Counting became a despairing obsession where writing was no longer the focus. I didn’t like the person the competitiveness for attention on social media shaped me into—a needy sheep following the pattern of most every other writer starting out, centered on one thing . . . me. Self-promotion, to use my most eloquent of words, is icky. All the online contests, sales, blog tours, giveaways etc., I realize, are necessary to let readers know about your books and why they should buy them, but I wasn’t able to find a graceful path through it. It became more about pleasing Man rather than God, and it took me away from more important pursuits—family, friendships, (the tennis court!), and studying God’s Word. Maybe the situation would’ve been different if I had been traditionally published, but I don’t think so. Either way, I was new on the scene and needed to introduce myself to the writing world. The problem was, I let myself get caught up in it. I let it become an idol.

Unhappiness. That was basically where this road led me to wallow. I’m embarrassed to admit this, but I had moments of depression, crying and shaking my fist to God in frustration for why He wasn’t making it happen for me the way I envisioned. Oh, you can be sure the self-pity was as thick as mud. And who’s to say I failed? I bonded with many a reader over the years, received lots of good reviews on my work, some awesome ones even, but it never seemed to be enough. No longer could I enjoy my favorite pastime of reading books. I couldn’t stop myself from comparing the author’s work to my own, internally debating why this work received a publishing contract and what it would take for me to achieve a similar fate. At the same time, I was annoyed with my own network of people. I couldn’t understand why they didn’t support me in the way I thought they would have. So not good. So not healthy. What happened to my fun, exciting, just-want-to-connect-with-teens, writing hobby?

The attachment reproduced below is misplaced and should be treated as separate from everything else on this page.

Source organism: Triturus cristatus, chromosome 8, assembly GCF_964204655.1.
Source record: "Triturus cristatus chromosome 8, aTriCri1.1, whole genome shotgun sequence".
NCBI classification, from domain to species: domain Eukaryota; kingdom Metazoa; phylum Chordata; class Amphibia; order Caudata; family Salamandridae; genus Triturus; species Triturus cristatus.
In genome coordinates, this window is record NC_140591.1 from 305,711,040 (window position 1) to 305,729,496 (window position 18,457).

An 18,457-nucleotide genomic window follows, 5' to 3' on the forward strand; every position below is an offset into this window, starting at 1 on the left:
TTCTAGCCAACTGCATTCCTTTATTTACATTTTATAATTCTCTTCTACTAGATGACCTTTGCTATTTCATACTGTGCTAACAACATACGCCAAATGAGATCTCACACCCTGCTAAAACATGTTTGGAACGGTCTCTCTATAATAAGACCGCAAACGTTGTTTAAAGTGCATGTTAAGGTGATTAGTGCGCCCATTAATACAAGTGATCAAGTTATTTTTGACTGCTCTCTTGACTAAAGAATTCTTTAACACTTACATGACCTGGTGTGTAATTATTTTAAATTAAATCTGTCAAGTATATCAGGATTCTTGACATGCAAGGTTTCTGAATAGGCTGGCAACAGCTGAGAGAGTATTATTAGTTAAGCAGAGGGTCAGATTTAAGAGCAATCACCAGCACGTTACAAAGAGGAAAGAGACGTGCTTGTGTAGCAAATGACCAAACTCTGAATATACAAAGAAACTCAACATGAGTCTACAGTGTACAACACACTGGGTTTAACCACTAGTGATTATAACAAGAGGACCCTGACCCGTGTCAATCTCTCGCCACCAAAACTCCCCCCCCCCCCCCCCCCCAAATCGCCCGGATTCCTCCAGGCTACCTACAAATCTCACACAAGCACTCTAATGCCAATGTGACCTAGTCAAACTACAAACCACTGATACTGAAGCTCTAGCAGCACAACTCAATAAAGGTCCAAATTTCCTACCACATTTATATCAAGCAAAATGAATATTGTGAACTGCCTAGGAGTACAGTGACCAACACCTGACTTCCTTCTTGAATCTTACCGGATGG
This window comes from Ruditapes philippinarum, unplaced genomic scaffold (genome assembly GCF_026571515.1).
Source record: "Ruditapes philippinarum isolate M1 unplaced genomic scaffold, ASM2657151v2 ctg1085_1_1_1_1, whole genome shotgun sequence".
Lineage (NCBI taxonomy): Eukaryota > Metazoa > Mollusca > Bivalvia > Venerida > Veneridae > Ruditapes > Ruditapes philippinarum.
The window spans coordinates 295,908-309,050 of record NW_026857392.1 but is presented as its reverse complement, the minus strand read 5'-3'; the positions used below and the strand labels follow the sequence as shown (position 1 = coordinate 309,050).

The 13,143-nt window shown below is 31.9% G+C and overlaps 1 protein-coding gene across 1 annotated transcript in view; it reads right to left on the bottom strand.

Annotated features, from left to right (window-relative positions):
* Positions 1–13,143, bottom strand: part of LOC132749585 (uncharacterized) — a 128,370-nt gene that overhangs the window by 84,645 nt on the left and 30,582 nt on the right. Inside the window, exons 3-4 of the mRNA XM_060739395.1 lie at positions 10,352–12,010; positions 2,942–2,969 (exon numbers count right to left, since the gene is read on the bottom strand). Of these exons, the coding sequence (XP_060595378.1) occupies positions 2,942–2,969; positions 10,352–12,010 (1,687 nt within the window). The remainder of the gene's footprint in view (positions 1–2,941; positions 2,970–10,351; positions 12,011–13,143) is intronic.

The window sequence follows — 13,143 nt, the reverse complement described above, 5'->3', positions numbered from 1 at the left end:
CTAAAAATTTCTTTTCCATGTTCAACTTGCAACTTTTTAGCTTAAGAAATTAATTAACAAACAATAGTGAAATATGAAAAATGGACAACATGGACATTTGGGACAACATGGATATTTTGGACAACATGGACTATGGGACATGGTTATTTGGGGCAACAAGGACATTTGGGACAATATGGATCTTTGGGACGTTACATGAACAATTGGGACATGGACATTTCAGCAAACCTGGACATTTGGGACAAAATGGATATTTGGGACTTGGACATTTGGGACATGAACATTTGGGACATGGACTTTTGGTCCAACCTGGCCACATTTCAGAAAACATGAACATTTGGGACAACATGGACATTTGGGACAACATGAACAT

Then God did something miraculous. He told me to walk away from it all. I’d been praying for answers, pleading with God that if He didn’t want me to pursue this writing thing, could He please take away the desire to be successful at it, at least by what the world defined as successful, and He did just that. The perpetual pressure to write another book that might turn this whole thing around, the book that would launch my career, soon faded. It was difficult to turn my back on the internet at first, like a drug addict going through detox. But, little by little, I began to feel lighter, freer, and happier the less time I focused my energy and thoughts on it, until I pretty much stopped altogether.

I’ve had a year to think back over my experience. One critical life lesson I’ve learned is, it’s not about me. It’s about Jesus. It’s about serving others. That’s where true happiness can be found, not the world’s view of personal achievement. John the Baptist had it right, “He (Jesus) must increase, but I must decrease” (John 3:30). What I thought I needed to make me special or stand out was purely of the world and of little significance to God.

The question now is, will I ever write another book? The honest answer is I simply don’t know. Maybe. If God inspires me with a story that must be told, then sure. I’m not going to limit anything He wants to do in my life. But, for now, I think I’ll stick to blogging. It’s free, readers can take it or leave it, and I’ll get to write again. So with that, I leave you until my next post where I’ll probably admit more embarrassing and humbling truths about myself. Ugh, personal growth is painful, am I right?